Emptied the contents into a pail with a clothes peg at the ready. Far from gagging on the stench of festering foliage, I sniffed fresh, fragrant chamomile.  What a result.  I have had to chuck out honking horror fleece from forgotten jars before now.  This wool had picked up a fullbodied yellow colour and the flowers looked little different to when they went in, firm, intact and bright.
Adding some more water, about 50g scoured and alum mordanted fleece was simmered in the pot for a hour.  The resulting yellow is warmer than the picture suggests, though not as deep as the solar dyed fleece shown above it.  The chamomile flowers still hadn't gone mushy and I happened to have come unstuck using up small balls of wool dyed with Japanese Indigo to knit another Dragonfly Wings scarf by Boo.

Not my best dye effort. I had already overdyed some mid blue yarn with coreopsis and was doing the lace border in muted green.  As is the way of such things, it ran out before the last couple of rows.  Rather than finish with deep blue, I put the yarn in the Dyers' Chamomile afterbath with a teaspoon of alum.  There was still enough dye in there to turn the blue into green, but once I had actually used the wool, that new green edge looked oh so wrong. Nothing for it but to put the whole scarf in the dye bath for a gentle simmer, hoping there would be enough yellow left to shift the other colours into harmony.

Very pleased, I really did not anticipate the pale blue + yellow giving such a vernal lime. Although my original Dyers' Chamomile plants have now shot their bolt, been uprooted and dug over, next year I shall start some more seeds.  In future, the flowerheads will be kept steeping in a jar of water til I have enough for a project.  Generations before me were not so daft, there had to be good reason to call this plant Dyers' Chamomile. Much more generous with colour than it first seemed and a positive pot pourri to work with.

Friday, 7 November 2014

Attempt at Dyeing in a Pumpkin

Halloween is the only time of year that supermarkets stock big pumpkins.  In America, they fill them with pokeberries to dye woollen yarn vivid purples and pinks.  I've heard the colours fade and I know berry dyes are generally a short lived pleasure, but I tried to grow pokeberries anyway this year.  Though the seeds germinated, sadly, no berries, the plants have disappeared, as if by magic. Houdini the slug and his lovely assistants. Still, I do have this ornamental vine, Vitis viticella. After the long mild autumn, it is still ablaze with red leaves and laden with little black grapes. The birds haven't eaten them fast enough to stop the patio getting purple splat marks.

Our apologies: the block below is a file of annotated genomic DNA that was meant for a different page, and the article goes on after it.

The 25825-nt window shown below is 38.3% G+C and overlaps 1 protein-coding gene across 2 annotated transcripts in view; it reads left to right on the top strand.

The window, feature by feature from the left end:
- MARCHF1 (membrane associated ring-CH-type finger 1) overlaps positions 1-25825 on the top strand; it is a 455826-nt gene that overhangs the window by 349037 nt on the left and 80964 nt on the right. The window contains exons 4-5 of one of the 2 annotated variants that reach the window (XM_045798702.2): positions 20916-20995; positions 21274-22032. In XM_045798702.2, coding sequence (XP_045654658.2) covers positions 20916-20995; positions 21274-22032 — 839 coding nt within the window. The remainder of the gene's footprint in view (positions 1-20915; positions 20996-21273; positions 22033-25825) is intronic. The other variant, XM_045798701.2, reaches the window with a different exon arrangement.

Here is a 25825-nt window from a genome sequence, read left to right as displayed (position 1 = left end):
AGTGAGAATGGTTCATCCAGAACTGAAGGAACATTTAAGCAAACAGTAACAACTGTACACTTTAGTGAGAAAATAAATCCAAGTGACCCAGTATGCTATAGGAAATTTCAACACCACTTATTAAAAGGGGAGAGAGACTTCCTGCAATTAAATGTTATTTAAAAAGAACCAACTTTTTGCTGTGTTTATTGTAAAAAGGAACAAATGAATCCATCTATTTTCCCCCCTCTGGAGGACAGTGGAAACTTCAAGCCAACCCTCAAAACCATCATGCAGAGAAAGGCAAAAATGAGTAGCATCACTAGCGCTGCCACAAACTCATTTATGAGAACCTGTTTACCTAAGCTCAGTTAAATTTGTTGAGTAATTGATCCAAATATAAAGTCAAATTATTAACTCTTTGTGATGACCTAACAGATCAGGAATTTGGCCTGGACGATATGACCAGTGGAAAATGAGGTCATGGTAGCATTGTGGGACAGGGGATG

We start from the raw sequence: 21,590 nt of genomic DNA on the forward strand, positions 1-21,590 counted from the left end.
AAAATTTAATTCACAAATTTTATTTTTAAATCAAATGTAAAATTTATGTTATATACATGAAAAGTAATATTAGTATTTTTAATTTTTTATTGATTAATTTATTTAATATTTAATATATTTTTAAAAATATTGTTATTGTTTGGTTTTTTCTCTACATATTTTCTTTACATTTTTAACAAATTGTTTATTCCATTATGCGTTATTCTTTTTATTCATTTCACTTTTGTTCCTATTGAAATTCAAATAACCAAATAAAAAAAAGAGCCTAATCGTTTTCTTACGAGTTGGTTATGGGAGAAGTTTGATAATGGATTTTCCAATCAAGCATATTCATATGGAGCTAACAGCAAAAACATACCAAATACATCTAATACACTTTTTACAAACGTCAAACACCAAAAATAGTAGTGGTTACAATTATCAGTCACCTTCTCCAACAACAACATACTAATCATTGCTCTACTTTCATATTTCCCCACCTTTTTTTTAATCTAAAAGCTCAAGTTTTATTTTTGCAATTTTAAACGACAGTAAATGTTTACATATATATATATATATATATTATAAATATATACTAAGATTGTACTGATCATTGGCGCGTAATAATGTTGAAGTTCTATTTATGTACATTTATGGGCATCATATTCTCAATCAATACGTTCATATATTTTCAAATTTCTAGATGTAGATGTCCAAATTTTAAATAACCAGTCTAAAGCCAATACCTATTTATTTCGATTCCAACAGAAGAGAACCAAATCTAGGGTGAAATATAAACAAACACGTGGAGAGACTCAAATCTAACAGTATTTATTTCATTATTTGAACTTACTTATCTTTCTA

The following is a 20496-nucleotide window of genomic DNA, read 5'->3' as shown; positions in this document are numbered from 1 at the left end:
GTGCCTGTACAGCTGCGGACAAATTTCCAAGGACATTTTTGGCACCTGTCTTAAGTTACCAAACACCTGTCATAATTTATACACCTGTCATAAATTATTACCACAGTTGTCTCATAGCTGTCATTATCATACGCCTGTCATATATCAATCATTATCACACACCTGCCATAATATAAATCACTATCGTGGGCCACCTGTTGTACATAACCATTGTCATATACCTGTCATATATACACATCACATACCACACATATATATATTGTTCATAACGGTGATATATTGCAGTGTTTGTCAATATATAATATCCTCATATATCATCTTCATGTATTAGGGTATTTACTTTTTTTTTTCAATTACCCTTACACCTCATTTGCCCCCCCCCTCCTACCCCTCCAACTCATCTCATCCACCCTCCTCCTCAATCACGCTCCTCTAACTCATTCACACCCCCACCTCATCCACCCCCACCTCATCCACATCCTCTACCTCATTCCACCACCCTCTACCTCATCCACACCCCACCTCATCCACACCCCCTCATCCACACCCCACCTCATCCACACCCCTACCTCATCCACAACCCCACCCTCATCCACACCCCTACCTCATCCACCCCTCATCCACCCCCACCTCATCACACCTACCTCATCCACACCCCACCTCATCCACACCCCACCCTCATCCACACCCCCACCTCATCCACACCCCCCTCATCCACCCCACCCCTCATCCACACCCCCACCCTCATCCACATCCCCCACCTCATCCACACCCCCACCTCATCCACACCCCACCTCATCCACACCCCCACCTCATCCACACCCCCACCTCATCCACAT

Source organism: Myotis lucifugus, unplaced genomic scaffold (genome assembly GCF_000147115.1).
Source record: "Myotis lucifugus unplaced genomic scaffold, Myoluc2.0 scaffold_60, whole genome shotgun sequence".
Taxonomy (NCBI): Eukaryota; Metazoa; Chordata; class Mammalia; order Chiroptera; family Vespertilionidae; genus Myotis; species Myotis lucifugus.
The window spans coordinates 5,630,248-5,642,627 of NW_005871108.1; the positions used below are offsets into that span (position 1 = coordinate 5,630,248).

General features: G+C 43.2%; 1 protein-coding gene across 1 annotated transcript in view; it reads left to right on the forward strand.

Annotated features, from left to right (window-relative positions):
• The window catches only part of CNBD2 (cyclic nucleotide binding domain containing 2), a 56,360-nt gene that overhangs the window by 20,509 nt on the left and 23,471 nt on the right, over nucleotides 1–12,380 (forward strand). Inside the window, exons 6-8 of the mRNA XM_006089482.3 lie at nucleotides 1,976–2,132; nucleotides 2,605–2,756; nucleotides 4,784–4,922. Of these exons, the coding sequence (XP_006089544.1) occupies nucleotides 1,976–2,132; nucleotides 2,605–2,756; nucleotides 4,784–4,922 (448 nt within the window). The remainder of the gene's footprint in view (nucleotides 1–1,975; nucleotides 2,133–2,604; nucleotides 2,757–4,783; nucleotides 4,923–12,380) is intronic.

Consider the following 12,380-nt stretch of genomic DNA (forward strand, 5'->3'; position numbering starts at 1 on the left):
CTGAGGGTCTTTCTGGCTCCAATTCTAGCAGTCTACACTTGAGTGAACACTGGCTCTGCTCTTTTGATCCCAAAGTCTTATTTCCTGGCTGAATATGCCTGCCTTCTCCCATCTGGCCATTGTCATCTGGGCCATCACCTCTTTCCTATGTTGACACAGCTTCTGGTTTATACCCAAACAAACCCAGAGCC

Last week, friends on Ravelry were discussing a blog with this method and pumpkins were on sale at two for the price of one.  A black cat walked under a ladder and lying in bed, I saw the droppings of three magpies combine to make a Significant Sign on the skylight. Harupsicate or scry, I divined it was time to essay the dark art of pumpkin dyeing. And clean the windows.   How this method mordants wool as the same time as dyeing is weird. Maybe pumpkins have a high tannin content, perhaps the vinegar helps release it. The potion for pumpkin one - let's call it Grimalkin - consisted of the guts of the pumpkin squished up with a pound or two of slightly mouldy grapes blended with a cup of vinegar.  
Pumpkin two - Pussy - was much tamer, just a cup of water to loosen the same grapes and guts mixture.  My test dye subjects were two parcels of scoured white fleece, stuffed into one leg of a pair of tights to stop the fibres getting too choked up with pips and slime. Grimalkin had a sausage of plain fleece, Pussy got fleece mordanted with alum. Encouraged by the stains on my chopping board, I waited four days for the magic to come to fruition.
The inner lining of both pumpkins went soft and the smell certainly got fruitier with successive squishings and turnings.  I couldn't really tell what was happening to the wool inside those dark tights, but the juice went a fabulous red/purple. Getting a handful of the contents of these pumpkins would be a
terrific trick for small monsters knocking on our door at Halloween.  Total gore.  I was sure the lad next door would love it.  Himself advised we stick to cellophane wrapped treats, observing that if the mothers down our street found out the origin of the mess, there really would be a bloodbath.  While scrubbing the colour off my hands in the bath, I pictured deep purple fleece carded with some silver Gotland, spun up and woven 
into art for the blank bit of wall by the shower.  Hmm.  Turned out I'd been a bit previous.  
First picture, the lavender contents of Pussy.  Second picture, Grimalkin.  The unmordanted fleece does have interesting orangey patches, could be the vinegar was doing something.  Maybe I should have left it stewing a bit longer.  If only himself had agreed to dance round the pumpkins widdershins, clad only in a weaselskin jockstrap.  Unsupportive swine,
such unkind remarks about bonfires and a trip to a pond to find out if I floated.  I suppose I shall have to have another go planting pokeberry seeds next spring.  Chance is over for 2014 - the pumpkins have disappeared from the supermarket shelves without so much as a puff of blue smoke.  I'll leave these two to thaumaturgically transmogrify into compost.